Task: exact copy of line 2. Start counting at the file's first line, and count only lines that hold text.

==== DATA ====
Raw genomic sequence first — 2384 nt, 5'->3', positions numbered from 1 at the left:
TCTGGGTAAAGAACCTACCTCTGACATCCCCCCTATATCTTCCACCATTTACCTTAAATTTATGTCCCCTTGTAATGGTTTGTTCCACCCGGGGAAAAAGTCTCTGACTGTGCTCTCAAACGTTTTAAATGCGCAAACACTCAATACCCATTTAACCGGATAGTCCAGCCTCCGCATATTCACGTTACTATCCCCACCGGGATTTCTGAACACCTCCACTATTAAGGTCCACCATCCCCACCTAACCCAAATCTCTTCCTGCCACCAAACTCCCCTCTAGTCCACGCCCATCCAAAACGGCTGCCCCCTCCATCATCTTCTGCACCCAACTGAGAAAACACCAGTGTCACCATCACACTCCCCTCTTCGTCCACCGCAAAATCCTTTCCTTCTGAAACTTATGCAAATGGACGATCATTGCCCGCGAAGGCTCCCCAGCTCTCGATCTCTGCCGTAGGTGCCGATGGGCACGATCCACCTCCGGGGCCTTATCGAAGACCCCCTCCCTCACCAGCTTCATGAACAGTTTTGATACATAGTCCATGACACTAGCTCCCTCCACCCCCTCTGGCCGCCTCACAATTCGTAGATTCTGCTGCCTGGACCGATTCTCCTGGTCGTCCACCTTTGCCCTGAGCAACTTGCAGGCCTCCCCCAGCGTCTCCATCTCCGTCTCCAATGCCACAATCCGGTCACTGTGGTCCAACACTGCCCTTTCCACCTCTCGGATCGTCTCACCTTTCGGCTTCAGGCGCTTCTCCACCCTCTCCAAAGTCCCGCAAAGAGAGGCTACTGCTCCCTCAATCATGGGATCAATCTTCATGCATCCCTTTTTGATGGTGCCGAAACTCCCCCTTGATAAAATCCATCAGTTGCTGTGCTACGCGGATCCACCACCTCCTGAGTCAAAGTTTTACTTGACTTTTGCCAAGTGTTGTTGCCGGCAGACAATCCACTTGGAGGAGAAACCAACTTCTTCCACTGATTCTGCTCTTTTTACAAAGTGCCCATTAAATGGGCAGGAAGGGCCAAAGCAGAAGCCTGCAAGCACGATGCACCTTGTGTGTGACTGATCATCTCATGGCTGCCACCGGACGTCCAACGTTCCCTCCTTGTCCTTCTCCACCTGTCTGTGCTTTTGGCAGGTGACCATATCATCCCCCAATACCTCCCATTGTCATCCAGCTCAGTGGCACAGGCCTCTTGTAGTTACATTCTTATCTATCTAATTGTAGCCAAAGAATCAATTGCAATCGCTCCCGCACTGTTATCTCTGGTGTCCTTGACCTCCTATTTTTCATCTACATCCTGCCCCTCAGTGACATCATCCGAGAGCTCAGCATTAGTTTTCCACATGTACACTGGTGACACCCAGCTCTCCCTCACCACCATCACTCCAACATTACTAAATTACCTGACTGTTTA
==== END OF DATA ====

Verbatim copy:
TCTGGGTAAAGAACCTACCTCTGACATCCCCCCTATATCTTCCACCATTTACCTTAAATTTATGTCCCCTTGTAATGGTTTGTTCCACCCGGGGAAAAAGTCTCTGACTGTGCTCTCAAACGTTTTAAATGCGCAAACACTCAATACCCATTTAACCGGATAGTCCAGCCTCCGCATATTCACGTTACTATCCCCACCGGGATTTCTGAACACCTCCACTATTAAGGTCCACCATCCCCACCTAACCCAAATCTCTTCCTGCCACCAAACTCCCCTCTAGTCCACGCCCATCCAAAACGGCTGCCCCCTCCATCATCTTCTGCACCCAACTGAGAAAACACCAGTGTCACCATCACACTCCCCTCTTCGTCCACCGCAAAATCCTTTCCTTCTGAAACTTATGCAAATGGACGATCATTGCCCGCGAAGGCTCCCCAGCTCTCGATCTCTGCCGTAGGTGCCGATGGGCACGATCCACCTCCGGGGCCTTATCGAAGACCCCCTCCCTCACCAGCTTCATGAACAGTTTTGATACATAGTCCATGACACTAGCTCCCTCCACCCCCTCTGGCCGCCTCACAATTCGTAGATTCTGCTGCCTGGACCGATTCTCCTGGTCGTCCACCTTTGCCCTGAGCAACTTGCAGGCCTCCCCCAGCGTCTCCATCTCCGTCTCCAATGCCACAATCCGGTCACTGTGGTCCAACACTGCCCTTTCCACCTCTCGGATCGTCTCACCTTTCGGCTTCAGGCGCTTCTCCACCCTCTCCAAAGTCCCGCAAAGAGAGGCTACTGCTCCCTCAATCATGGGATCAATCTTCATGCATCCCTTTTTGATGGTGCCGAAACTCCCCCTTGATAAAATCCATCAGTTGCTGTGCTACGCGGATCCACCACCTCCTGAGTCAAAGTTTTACTTGACTTTTGCCAAGTGTTGTTGCCGGCAGACAATCCACTTGGAGGAGAAACCAACTTCTTCCACTGATTCTGCTCTTTTTACAAAGTGCCCATTAAATGGGCAGGAAGGGCCAAAGCAGAAGCCTGCAAGCACGATGCACCTTGTGTGTGACTGATCATCTCATGGCTGCCACCGGACGTCCAACGTTCCCTCCTTGTCCTTCTCCACCTGTCTGTGCTTTTGGCAGGTGACCATATCATCCCCCAATACCTCCCATTGTCATCCAGCTCAGTGGCACAGGCCTCTTGTAGTTACATTCTTATCTATCTAATTGTAGCCAAAGAATCAATTGCAATCGCTCCCGCACTGTTATCTCTGGTGTCCTTGACCTCCTATTTTTCATCTACATCCTGCCCCTCAGTGACATCATCCGAGAGCTCAGCATTAGTTTTCCACATGTACACTGGTGACACCCAGCTCTCCCTCACCACCATCACTCCAACATTACTAAATTACCTGACTGTTTA